CHICAGO — Regenerative agriculture must be a component of every food manufacturer’s sustainability plan in order for the industry to meet the targets it has set for itself. This was the message from the Building the Business for Regenerative Agriculture panel at IFT FIRST Annual Expo, held in Chicago, July 16-19.

“You can’t run a vertical supply chain without regenerative agriculture,” said Herrish Patel, general manager, Unilever Nutrition North America, from the panel.

Kayalin Akens-Irby, head of growth, Planet FWD; and Minerva Dorantes, soil scientist with the Soil Health Institute, joined Patel on the panel as they spoke from their own expertise on why regenerative agriculture is critical to sustainability and what some of the challenges are moving forward.

“Food powers humanity, and soil powers food,” Patel said.

Regenerative agriculture is farming practices that prioritize restoring and enhancing the soil in a way that supports ecosystem health. Common practices include introducing cover crops and no till. While Dorantes said regenerative agriculture practices aren’t a one-size-fits-all approach and take time, farmers can often see some results quickly.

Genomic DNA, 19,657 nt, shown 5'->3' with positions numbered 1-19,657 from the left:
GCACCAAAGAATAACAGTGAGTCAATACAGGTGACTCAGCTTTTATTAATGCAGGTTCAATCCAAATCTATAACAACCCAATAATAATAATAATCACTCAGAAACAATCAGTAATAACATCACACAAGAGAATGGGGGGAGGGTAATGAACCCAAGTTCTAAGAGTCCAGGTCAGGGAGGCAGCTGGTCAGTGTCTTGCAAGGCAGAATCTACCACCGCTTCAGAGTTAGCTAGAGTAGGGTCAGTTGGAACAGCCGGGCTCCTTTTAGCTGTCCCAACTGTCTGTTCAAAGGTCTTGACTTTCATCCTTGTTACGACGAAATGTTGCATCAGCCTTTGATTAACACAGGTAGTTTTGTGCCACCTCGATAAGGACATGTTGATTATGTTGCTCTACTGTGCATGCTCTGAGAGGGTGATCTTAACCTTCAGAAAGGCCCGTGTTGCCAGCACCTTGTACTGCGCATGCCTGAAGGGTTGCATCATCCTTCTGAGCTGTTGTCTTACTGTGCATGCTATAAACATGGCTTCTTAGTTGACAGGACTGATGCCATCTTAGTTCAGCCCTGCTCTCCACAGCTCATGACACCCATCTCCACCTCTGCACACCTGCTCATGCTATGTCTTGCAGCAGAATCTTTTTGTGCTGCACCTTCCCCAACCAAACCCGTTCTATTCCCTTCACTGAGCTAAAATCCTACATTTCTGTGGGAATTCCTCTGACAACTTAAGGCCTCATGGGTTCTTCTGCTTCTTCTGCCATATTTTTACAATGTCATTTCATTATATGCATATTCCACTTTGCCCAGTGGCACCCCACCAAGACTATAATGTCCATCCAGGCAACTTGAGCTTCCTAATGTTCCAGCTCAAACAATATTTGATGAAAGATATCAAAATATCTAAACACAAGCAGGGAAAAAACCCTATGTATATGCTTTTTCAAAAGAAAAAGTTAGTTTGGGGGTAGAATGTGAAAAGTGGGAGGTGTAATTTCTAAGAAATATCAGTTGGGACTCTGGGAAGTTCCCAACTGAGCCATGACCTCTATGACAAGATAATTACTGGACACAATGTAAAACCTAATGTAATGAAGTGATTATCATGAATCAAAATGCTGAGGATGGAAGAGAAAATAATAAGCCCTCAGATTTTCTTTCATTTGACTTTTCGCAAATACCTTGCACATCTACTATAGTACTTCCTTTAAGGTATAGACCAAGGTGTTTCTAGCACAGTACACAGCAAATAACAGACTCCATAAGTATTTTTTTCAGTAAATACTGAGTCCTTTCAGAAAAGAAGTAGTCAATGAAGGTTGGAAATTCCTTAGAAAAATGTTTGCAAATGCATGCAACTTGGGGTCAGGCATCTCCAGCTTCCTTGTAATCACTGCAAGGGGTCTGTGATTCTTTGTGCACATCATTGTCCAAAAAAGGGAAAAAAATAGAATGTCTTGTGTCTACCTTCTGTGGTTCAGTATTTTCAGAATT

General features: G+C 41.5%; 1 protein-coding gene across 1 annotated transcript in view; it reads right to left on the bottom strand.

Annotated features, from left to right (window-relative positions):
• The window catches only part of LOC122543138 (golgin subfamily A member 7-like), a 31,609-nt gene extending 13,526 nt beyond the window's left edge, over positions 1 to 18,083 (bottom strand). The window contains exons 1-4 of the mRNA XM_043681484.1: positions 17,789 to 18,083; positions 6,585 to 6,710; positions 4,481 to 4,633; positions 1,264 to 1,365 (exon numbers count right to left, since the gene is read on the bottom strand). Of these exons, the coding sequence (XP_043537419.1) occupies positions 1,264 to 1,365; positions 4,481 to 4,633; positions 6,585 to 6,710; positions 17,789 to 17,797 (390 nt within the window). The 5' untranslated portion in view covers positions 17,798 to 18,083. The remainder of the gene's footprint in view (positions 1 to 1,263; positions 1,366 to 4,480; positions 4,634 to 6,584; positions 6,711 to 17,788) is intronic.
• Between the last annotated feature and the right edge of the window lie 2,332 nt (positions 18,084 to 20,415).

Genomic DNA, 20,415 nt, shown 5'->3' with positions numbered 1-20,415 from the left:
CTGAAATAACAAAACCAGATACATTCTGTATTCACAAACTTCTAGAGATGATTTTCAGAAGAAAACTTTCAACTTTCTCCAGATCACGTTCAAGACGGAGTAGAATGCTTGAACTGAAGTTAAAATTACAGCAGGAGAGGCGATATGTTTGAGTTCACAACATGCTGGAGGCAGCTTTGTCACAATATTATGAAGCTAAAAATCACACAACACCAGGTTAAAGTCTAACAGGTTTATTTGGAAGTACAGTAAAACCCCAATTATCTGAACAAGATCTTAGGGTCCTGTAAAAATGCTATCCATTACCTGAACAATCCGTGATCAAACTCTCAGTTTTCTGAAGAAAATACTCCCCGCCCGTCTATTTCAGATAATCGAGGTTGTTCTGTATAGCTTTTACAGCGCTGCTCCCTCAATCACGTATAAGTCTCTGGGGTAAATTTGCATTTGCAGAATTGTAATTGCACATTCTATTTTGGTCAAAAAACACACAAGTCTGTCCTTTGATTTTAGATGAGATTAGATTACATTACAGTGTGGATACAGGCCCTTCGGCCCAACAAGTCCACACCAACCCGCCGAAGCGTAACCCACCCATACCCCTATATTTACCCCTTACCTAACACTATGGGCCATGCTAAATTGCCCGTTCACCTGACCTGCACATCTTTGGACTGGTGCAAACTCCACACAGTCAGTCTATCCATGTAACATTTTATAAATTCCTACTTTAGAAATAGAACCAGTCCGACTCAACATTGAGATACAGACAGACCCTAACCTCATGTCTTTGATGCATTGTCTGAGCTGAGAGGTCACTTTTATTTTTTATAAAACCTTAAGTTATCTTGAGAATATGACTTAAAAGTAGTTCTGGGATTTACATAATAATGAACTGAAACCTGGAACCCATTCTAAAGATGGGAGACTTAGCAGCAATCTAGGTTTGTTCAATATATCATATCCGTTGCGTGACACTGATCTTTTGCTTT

“It can take a lot of trial and error, but farmers can see results pretty immediately, especially when there’s a lot of rain or drought,” she said, referencing improvements in erosion control.

Those benefits are also economic. Dorantes cited a study by the Soil Health Institute in collaboration with Cargill that examined the economic benefits of soil health. The study found that soil health management systems increased the income of 85% of farmers growing corn and 80% of farmers growing soybeans in the Midwest. Soil health management systems increased net income by $51 per acre for corn and $45 per acre for soy.

Despite the returns farmers can see from regenerative agriculture, there are still barriers and challenges to its adoption. Consumer awareness and understanding is low, making it difficult to justify the premium prices associated with regenerative agriculture. Akens-Irby also noted that financial incentives were necessary across the supply chain to pursue regenerative agriculture, but especially at the farm level.

“Retailers have a lot of power in accelerating the growth of regenerative agriculture,” she said.

Patel also pointed out that industry has been shouldering the burden of regenerative agriculture and other sustainability initiatives, but that it was time for the governments to do their part through incentives and subsidies.

When it comes to getting started, Akens-Irby said life cycle assessments and data can show food companies where their true opportunities lie.

“The average life cycle assessment can cost $25,000,” she said. “Planet FWD tries to make that more accessible so smaller companies can understand their hot spots and find opportunities to remedy them.”

Once companies know what their primary priorities are they can focus on a plan that makes incremental changes.